- Officially, California added 21,200 people from July 1, 2019, to July 1, 2020, increasing the state's population a paltry 0.05% to 39.78 million people — still by far the most of any state.
- But the bigger news from Wednesday's new population estimate was that 135,600 more people left the state than moved here. It's only the 12th time since 1900 the state has had a net migration loss, and the third largest ever recorded.
- But while it's fashionable to blame California's taxes and policies for its recent exodus, state officials say the more likely culprit is the pandemic and the migration patterns of the state's large community of international immigrants.
More people are leaving California than moving here, continuing a trend that coupled with fewer births has slowed the growth rate in the nation's most populous state to a record low amid a pandemic that is reshaping its future.
Officially, California added 21,200 people from July 1, 2019, to July 1, 2020, increasing the state's population a paltry 0.05% to 39.78 million people — still by far the most of any state.
But the bigger news from Wednesday's new population estimate was that 135,600 more people left the state than moved here. It's only the 12th time since 1900 the state has had a net migration loss, and the third largest ever recorded.
California became a state in 1850 after a gold rush spurred a massive migration of people moving west to seek their fortune. The state boomed again following World War II because of the aerospace and defense industry, and again in the 1980s and early 1990s as technology companies made Silicon Valley a household name.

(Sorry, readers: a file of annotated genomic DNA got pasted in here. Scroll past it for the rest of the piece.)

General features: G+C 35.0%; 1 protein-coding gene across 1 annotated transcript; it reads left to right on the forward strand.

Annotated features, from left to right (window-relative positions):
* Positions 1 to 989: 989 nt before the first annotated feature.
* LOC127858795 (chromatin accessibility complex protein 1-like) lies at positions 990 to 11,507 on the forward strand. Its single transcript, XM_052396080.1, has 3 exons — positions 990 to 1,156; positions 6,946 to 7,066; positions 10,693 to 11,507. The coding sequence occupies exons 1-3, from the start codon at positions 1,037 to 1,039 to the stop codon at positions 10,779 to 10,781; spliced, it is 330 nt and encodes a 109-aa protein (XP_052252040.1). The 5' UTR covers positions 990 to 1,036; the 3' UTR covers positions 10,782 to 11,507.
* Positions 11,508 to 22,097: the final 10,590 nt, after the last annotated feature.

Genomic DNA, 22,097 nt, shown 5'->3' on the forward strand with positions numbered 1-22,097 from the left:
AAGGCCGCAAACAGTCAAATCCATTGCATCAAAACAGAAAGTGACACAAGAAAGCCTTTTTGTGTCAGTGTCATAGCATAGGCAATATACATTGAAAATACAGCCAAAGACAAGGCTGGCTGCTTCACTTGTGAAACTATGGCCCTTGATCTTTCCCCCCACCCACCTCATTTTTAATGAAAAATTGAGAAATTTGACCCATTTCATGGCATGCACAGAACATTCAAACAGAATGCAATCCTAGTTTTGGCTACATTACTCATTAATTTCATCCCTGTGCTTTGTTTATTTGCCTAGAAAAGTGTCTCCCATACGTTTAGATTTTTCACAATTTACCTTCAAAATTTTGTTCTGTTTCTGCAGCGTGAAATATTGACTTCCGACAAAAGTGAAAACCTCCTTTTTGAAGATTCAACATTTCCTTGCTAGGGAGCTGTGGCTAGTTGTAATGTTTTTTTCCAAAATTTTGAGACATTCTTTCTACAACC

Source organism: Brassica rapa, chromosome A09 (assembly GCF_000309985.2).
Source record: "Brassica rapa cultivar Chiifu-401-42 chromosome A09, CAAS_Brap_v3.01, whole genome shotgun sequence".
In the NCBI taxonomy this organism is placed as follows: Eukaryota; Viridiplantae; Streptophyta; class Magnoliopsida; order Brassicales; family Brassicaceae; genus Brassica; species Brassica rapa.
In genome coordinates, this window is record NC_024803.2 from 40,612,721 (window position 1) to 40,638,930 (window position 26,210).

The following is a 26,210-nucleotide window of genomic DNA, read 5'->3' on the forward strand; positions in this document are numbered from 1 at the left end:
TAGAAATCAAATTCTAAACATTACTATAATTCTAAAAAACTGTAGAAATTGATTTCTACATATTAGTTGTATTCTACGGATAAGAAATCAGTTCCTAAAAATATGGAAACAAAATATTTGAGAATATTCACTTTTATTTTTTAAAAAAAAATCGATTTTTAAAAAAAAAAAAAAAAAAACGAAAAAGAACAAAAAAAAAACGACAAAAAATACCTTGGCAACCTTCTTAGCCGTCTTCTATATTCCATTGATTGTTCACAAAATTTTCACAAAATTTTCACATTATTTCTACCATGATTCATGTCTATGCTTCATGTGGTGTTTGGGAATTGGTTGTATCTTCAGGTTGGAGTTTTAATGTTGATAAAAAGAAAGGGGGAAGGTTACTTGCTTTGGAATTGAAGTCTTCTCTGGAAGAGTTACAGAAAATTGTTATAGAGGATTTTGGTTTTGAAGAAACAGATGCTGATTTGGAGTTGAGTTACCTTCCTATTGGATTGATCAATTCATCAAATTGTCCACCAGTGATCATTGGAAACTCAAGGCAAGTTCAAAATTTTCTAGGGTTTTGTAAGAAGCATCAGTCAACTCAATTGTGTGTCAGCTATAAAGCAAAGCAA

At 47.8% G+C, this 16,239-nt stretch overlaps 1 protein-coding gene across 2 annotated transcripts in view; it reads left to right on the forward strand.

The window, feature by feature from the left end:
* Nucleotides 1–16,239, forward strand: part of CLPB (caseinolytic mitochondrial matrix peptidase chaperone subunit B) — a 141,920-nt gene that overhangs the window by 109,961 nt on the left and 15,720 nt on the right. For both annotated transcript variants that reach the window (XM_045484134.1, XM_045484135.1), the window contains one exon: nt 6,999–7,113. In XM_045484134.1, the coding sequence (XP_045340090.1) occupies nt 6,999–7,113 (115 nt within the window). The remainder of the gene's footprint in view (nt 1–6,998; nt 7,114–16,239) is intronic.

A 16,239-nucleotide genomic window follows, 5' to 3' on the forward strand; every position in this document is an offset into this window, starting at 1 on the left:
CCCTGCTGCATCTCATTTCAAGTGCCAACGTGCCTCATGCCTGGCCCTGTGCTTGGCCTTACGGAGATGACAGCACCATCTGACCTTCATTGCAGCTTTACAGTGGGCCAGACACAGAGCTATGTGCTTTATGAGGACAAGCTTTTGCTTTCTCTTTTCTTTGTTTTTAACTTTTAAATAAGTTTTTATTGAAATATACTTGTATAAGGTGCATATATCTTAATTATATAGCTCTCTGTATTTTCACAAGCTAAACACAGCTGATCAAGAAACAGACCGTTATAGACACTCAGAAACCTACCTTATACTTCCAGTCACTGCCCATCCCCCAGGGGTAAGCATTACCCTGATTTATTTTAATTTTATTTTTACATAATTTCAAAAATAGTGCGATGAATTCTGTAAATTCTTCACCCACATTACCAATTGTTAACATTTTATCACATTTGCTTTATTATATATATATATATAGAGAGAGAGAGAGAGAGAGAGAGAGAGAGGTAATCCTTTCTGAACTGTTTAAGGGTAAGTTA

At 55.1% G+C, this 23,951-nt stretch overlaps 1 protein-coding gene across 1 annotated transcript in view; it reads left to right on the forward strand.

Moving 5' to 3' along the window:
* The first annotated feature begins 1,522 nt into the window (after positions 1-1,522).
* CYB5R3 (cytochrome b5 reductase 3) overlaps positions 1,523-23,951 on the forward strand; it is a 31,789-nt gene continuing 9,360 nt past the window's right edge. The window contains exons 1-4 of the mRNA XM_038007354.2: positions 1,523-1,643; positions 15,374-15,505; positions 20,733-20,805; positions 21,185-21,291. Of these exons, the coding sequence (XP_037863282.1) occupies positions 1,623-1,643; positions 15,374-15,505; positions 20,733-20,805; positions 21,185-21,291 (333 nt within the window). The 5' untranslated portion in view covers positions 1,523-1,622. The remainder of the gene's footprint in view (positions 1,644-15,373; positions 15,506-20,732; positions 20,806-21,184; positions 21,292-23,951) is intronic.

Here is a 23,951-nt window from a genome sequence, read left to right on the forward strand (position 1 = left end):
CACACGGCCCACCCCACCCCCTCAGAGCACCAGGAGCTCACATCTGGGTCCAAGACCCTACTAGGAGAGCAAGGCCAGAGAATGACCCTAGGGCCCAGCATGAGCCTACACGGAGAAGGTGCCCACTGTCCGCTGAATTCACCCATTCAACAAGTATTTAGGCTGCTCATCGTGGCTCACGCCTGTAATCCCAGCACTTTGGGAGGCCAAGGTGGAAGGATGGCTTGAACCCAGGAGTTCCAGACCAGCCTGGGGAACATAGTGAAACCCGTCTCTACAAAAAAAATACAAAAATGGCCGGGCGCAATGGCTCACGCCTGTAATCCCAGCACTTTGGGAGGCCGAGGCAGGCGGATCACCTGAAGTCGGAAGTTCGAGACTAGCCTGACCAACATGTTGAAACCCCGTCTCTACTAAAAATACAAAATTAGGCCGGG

That growth slowed for the first time in the mid-1990s after the U.S. cut back on its aerospace spending following the end of the Cold War. It happened again during the leadup to the Great Recession in the late 2000s. New population estimates released Wednesday by the state Department of Finance show it's now happening a third time, as California recorded its third consecutive year of net migration loss.
The reasons why aren't yet fully understood. In recent weeks, a string of high-profile business leaders have announced they are leaving California for states with lower taxes and fewer regulations — including Tesla CEO Elon Musk and the headquarters of tech giants Oracle and Hewlett-Packard, whose roots trace back to the founding of Silicon Valley.
A niche industry has emerged around the trend, with real estate agents starting websites like "exitcalifornia.org" and "leavingthebayarea.com" as the state's median home price hit a record high of more than $712,000 in September.
"With COVID and a lot of tech companies allowing people to work remotely, it's certainly opened up the door for a lot of people to consider making the move out of California," said Scott Fuller, a real estate agent whose business is aimed at helping people leave California — something he did in June when he moved his family to Arizona. "We're seeing a lot more high-income earners who are actively planning an exit strategy."